Suspect Caught After 2 Iowa Police Officers Shot, Killed

The man who officials say shot and killed two police officers in an ambush-style attack this morning in central Iowa has been captured.

The suspect, identified as 46-year-old Urbandale resident Scott Michael Greene, was located in Dallas County, just west of Des Moines, where he surrendered to the Dallas County Sheriff's Department and Iowa State Patrol this morning after officials launched a statewide manhunt, according to Sgt. Chad Underwood of the Urbandale Police Department. Greene was taken into custody and is being transported to Des Moines. He has not been charged, police said.

Greene was wanted in connection to separate shootings that left two police officers dead in the Des Moines area.

Shortly after 1 a.m. local time, officers responded to a report of shots fired in the suburb of Urbandale, a few miles from Des Moines. They found an Urbandale police officer who had been fatally shot sitting alone in his patrol vehicle, police said. The officer has been identified as 24-year-old Justin Martin, who had been with the Urbandale Police Department since 2015.

Minutes later, officers found a Des Moines police officer who had also been shot in his squad car at an intersection in the city. The wounded officer was transported to a local hospital where he died, police said. The officer has been identified as 39-year-old Sgt. Anthony "Tony" Beminio, who had been with the Des Moines Police Department since 2005.

"In all appearances it looks just like that, the officers were ambushed," Sgt. Paul Parizek of the Des Moines Police Department said at a press conference this morning. "On the surface right now, like I said, we are just a few hours into this. It doesn't look like there was any interaction between these officers and whoever the coward is who shot that while they sat in their cars."

Parizek expressed grave concern for the safety of police officers in the area.

"There is clearly danger if you are a police officer. These guys were gunned down, sitting in their car, doing nothing wrong," he said. "So there is definitely some danger out there, there is someone out there shooting police officers. We hope we find him before anyone else gets hurt. We definitely don't want anyone in the public or in the community to get hurt, but there is a clear and present danger to police officers right now."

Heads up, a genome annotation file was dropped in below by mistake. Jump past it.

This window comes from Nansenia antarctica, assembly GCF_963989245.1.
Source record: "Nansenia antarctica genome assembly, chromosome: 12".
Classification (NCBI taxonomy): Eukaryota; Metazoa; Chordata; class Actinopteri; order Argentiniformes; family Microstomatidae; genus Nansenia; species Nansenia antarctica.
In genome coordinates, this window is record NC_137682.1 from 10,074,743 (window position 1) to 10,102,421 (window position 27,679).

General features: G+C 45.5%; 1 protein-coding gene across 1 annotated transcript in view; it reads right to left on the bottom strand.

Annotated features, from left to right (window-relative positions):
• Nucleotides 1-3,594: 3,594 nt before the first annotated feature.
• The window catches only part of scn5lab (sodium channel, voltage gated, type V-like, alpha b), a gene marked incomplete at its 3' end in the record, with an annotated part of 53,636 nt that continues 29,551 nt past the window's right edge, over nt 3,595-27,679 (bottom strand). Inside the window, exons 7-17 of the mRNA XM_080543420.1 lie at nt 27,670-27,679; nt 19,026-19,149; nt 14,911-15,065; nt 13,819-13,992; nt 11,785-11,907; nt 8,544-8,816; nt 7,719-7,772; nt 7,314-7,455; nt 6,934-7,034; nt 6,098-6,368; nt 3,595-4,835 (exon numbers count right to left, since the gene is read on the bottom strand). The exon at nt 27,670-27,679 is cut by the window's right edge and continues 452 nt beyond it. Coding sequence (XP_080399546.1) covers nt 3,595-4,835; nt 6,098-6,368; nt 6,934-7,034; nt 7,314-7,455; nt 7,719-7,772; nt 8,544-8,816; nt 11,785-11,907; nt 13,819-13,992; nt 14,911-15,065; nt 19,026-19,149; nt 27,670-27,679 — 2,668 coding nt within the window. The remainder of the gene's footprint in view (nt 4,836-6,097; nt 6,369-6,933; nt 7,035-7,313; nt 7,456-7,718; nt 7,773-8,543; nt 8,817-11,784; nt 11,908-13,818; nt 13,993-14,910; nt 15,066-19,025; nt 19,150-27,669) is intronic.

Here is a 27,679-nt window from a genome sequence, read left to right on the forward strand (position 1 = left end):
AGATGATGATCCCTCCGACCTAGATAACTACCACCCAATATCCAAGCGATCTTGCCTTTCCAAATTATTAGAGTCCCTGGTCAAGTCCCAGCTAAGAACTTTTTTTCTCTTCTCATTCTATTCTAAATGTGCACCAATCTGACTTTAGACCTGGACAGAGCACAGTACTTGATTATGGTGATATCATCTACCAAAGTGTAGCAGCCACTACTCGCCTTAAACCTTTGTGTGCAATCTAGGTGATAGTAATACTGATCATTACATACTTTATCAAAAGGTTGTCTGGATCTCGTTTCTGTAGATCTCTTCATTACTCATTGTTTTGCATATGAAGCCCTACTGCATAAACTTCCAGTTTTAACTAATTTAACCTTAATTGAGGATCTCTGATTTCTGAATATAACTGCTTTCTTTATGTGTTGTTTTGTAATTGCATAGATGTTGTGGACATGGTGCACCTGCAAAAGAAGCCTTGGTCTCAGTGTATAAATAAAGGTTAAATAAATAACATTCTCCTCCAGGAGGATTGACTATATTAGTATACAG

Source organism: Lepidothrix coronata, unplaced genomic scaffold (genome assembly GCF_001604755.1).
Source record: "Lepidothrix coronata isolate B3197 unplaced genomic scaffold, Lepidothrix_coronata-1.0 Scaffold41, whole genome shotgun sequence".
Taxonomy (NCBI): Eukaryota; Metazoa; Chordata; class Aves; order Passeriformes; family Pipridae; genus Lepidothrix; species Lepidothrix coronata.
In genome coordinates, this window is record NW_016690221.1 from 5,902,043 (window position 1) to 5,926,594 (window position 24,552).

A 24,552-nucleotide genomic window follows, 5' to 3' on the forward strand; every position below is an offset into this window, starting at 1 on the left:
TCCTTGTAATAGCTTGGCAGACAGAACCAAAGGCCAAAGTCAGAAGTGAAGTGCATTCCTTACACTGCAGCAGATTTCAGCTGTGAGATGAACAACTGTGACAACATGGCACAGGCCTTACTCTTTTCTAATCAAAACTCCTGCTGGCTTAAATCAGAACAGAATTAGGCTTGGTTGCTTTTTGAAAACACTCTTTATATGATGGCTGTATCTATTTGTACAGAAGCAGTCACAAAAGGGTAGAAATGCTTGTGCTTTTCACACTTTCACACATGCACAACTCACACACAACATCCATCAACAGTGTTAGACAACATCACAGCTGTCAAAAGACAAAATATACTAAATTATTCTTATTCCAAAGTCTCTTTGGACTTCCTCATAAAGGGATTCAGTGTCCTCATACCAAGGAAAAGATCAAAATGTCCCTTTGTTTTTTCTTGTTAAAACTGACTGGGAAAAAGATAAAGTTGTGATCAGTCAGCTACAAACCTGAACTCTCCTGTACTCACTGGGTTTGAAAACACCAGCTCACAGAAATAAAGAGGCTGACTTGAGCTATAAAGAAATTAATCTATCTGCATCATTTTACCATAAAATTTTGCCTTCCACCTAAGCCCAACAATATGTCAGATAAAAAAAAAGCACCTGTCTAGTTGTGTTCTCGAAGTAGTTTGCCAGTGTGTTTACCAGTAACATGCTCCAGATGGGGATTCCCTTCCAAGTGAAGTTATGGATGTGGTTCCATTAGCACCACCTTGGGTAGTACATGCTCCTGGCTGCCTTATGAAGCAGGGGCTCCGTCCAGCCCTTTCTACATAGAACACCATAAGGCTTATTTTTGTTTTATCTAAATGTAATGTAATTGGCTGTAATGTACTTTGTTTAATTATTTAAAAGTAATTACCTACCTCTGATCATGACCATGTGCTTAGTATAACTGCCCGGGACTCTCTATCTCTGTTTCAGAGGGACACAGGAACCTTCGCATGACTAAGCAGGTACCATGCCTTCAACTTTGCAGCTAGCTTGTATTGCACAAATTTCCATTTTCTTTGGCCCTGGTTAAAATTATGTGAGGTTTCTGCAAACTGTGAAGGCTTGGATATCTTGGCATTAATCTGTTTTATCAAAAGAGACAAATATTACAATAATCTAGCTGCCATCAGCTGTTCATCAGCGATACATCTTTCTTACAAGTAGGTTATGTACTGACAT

Parizek said the law enforcement agency has doubled up its officers on patrol in the meantime.

"We are very well aware that the society that we are living in right now and the time, there are some not so positive views of law enforcement that a certain segment of our population holds. So we are as vigilant as we can be and still provide the service we need to provide," Parizek told reporters.

There was no radio traffic between the fallen officers and dispatch during the shootings, police said. It is unclear if the officers were equipped with dashboard or body cameras at the time they were shot.

Gov. Terry Branstad and Lt. Gov. Kim Reynolds of Iowa were both briefed on the shootings this morning by the Department of Public Safety, which is working hand in hand with local law enforcement in the investigation.

"An attack on public safety officers is an attack on the public safety of all Iowans," Ben Hammes, communications director for Branstad and Reynolds, said in a statement. "We call on Iowans to support our law enforcement officials in bringing this suspect to justice."

U.S. Sen. Joni Ernst of Iowa called the shootings "a senseless act of violence."

"Although the investigation is still unfolding, what appears to be an ambush attack of police in the line of duty is an attack on the community at large and all of the men and women who risk their lives every day to protect us," Ernst said in a statement. "This was a senseless act of violence and it cannot be tolerated."

ABC News' Rachel Katz, Rex Sakamoto, Devil Villacis and Jason Volack contributed to this report.
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